That's not to say I wasn't completely interested in how various governments used different loads of powder to get a standard load for a Lorenz Musket. I shot a Lorenz for years, so was very interested in Don's post...but the idea that this anomaly of C.S. powder consistency vs U.S. powder, could have affected the outcome of the Battle of Gettysburg is HUGE! (To quote a favorite politician.) I mean everyone wants to know, why the C.S. Artillery Batteries didn't wipe Cemetery Ridge slick. I still want to know.
    Been there, walked the ground with Artillery Officers, looked at the amount of ammo expended over the time allocated, and as a Naval Aviator, asked the experts...What happened? The answers I got were, "They must have been uniquely ill equipped to provide the support that they had done in the past...or, they had lost the the first rate Artillerymen that they had at Fredericksburg and Chancellorsville."
    This is the first time I've heard anyone explain the "uniquely ill equipped" part of that Staff Ride.
    Well done, to everyone that contributed to this strangely truncated story, but one of the most interesting strings I've ever read.

    I said .....
    THE best ....... I really can't believe I'm the only one that has heard this / remembers this. I've been quoting this for 40 years or more and have always said this was fact, not fiction. I think the first place I heard this was in Gettysburg. I may have first heard it during the description of the battle during the show at that old museum across from the cemetery.

    There was a minimum of editing to the above .....
    Has anyone taken the time to watch the CNN program????
    Last edited by Bruce Cobb 1723V; 07-12-2019 at 10:57 AM.
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    Southron Sr. is offline
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    Well, my point all along is that Rains went to a lot of trouble to constantly test the quality of the powder the Augusta Works was producing. IF he had detected some problems with the powder, I am sure he would have corrected the problem(s).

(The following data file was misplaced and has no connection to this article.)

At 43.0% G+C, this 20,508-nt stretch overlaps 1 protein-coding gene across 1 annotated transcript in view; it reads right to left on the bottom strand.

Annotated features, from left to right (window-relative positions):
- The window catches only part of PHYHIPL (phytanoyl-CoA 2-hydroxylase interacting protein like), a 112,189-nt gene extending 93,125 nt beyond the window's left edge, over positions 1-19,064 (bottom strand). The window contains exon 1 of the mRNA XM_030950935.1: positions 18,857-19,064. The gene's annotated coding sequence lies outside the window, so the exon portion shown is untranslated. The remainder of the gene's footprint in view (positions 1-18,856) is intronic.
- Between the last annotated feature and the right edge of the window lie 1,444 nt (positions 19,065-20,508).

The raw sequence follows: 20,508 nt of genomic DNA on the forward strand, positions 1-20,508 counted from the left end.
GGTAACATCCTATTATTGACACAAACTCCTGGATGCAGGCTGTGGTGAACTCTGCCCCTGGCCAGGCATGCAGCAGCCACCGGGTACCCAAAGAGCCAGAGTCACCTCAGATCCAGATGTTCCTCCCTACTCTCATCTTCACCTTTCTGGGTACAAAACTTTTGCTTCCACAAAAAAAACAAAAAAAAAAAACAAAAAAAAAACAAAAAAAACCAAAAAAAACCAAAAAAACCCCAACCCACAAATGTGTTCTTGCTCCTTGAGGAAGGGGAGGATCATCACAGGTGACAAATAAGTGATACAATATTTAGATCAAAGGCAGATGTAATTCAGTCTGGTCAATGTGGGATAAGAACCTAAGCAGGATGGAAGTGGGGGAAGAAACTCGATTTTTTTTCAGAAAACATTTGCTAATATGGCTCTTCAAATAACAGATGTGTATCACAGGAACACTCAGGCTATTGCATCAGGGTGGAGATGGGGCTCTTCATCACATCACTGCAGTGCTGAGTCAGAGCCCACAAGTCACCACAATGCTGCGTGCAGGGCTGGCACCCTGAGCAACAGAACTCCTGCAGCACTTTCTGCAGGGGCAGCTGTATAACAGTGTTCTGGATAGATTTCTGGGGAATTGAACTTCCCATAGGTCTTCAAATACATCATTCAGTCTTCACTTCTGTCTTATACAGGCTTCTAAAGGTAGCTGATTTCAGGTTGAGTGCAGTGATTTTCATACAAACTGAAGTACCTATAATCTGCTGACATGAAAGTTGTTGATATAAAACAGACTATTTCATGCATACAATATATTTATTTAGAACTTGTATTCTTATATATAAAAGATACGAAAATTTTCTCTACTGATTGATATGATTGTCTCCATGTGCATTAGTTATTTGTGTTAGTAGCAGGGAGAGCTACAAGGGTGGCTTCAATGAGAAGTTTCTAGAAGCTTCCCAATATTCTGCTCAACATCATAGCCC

As for the controversial "wet mixing" process Rains was using making the powder, it seems to me that everyone that condemns the process seems to automatically assume that it produced an inferior powder, yet none of them have any actual experience making black powder.

    There are a lot of rumors out there that cannot be proven one way or the other. For example, Union soldiers would take cartridges from the cartridge boxes of dead Confederates because the Southern ammo was "better." Why? Because greedy Yankee powder contractors would mix powdered charcoal into their powder delivered to the government to increase their profits.

    Until GOEX decides to try Rains' "wet mixing" process and learns IF it produces better or worse black powder, we will never know. I don't see that happening anytime soon.

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    John Holland is offline Moderator
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    Personally, I believe there is a lot of Myth, Legend, and Lore, involved here! Example: The "Yankees" took the ammunition from the dead Confederates for two reasons: (1) They needed it. (2) It kept it from falling back into Confederate hands, only to be used against them once again!

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    Dear John: